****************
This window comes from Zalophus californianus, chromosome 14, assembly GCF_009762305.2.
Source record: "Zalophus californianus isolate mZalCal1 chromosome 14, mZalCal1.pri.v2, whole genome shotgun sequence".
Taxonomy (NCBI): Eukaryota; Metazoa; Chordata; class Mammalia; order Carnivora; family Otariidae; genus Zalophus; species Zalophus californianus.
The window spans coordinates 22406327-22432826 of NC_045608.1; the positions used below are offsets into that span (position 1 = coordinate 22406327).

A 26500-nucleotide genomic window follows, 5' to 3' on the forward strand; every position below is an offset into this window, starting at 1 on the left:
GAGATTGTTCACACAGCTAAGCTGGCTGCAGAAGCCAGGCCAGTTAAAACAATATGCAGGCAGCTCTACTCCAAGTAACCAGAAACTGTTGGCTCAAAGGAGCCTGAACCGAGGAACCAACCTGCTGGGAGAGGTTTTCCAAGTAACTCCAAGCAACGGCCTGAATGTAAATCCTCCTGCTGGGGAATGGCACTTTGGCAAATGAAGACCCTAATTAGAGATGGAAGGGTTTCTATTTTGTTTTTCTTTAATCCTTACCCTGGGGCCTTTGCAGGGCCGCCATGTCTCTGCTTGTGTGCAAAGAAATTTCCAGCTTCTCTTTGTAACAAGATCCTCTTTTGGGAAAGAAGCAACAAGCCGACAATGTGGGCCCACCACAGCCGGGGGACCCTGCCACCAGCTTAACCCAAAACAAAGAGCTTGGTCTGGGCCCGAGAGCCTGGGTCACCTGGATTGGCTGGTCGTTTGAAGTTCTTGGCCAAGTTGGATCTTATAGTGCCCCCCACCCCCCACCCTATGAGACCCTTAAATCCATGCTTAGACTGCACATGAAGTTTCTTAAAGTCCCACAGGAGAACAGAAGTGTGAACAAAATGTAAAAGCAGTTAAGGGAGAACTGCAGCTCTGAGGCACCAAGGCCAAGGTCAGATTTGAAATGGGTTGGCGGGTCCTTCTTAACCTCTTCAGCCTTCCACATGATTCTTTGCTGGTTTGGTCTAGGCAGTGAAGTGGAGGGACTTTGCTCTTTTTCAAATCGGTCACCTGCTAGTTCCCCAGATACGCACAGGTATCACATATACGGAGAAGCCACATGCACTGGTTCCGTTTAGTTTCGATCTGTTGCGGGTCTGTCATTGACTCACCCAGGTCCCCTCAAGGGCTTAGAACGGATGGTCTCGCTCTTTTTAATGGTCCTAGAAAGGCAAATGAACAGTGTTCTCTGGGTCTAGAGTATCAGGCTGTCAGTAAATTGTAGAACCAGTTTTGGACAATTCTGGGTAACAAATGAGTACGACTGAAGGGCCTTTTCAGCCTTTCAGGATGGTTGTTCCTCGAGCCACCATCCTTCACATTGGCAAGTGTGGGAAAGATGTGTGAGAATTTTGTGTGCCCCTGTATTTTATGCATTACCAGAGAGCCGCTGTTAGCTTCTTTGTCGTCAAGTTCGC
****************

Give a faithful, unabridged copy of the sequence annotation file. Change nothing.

This window comes from Zalophus californianus, chromosome 14, assembly GCF_009762305.2.
Source record: "Zalophus californianus isolate mZalCal1 chromosome 14, mZalCal1.pri.v2, whole genome shotgun sequence".
Taxonomy (NCBI): Eukaryota; Metazoa; Chordata; class Mammalia; order Carnivora; family Otariidae; genus Zalophus; species Zalophus californianus.
The window spans coordinates 22406327-22432826 of NC_045608.1; the positions used below are offsets into that span (position 1 = coordinate 22406327).

A 26500-nucleotide genomic window follows, 5' to 3' on the forward strand; every position below is an offset into this window, starting at 1 on the left:
GAGATTGTTCACACAGCTAAGCTGGCTGCAGAAGCCAGGCCAGTTAAAACAATATGCAGGCAGCTCTACTCCAAGTAACCAGAAACTGTTGGCTCAAAGGAGCCTGAACCGAGGAACCAACCTGCTGGGAGAGGTTTTCCAAGTAACTCCAAGCAACGGCCTGAATGTAAATCCTCCTGCTGGGGAATGGCACTTTGGCAAATGAAGACCCTAATTAGAGATGGAAGGGTTTCTATTTTGTTTTTCTTTAATCCTTACCCTGGGGCCTTTGCAGGGCCGCCATGTCTCTGCTTGTGTGCAAAGAAATTTCCAGCTTCTCTTTGTAACAAGATCCTCTTTTGGGAAAGAAGCAACAAGCCGACAATGTGGGCCCACCACAGCCGGGGGACCCTGCCACCAGCTTAACCCAAAACAAAGAGCTTGGTCTGGGCCCGAGAGCCTGGGTCACCTGGATTGGCTGGTCGTTTGAAGTTCTTGGCCAAGTTGGATCTTATAGTGCCCCCCACCCCCCACCCTATGAGACCCTTAAATCCATGCTTAGACTGCACATGAAGTTTCTTAAAGTCCCACAGGAGAACAGAAGTGTGAACAAAATGTAAAAGCAGTTAAGGGAGAACTGCAGCTCTGAGGCACCAAGGCCAAGGTCAGATTTGAAATGGGTTGGCGGGTCCTTCTTAACCTCTTCAGCCTTCCACATGATTCTTTGCTGGTTTGGTCTAGGCAGTGAAGTGGAGGGACTTTGCTCTTTTTCAAATCGGTCACCTGCTAGTTCCCCAGATACGCACAGGTATCACATATACGGAGAAGCCACATGCACTGGTTCCGTTTAGTTTCGATCTGTTGCGGGTCTGTCATTGACTCACCCAGGTCCCCTCAAGGGCTTAGAACGGATGGTCTCGCTCTTTTTAATGGTCCTAGAAAGGCAAATGAACAGTGTTCTCTGGGTCTAGAGTATCAGGCTGTCAGTAAATTGTAGAACCAGTTTTGGACAATTCTGGGTAACAAATGAGTACGACTGAAGGGCCTTTTCAGCCTTTCAGGATGGTTGTTCCTCGAGCCACCATCCTTCACATTGGCAAGTGTGGGAAAGATGTGTGAGAATTTTGTGTGCCCCTGTATTTTATGCATTACCAGAGAGCCGCTGTTAGCTTCTTTGTCGTCAAGTTCGC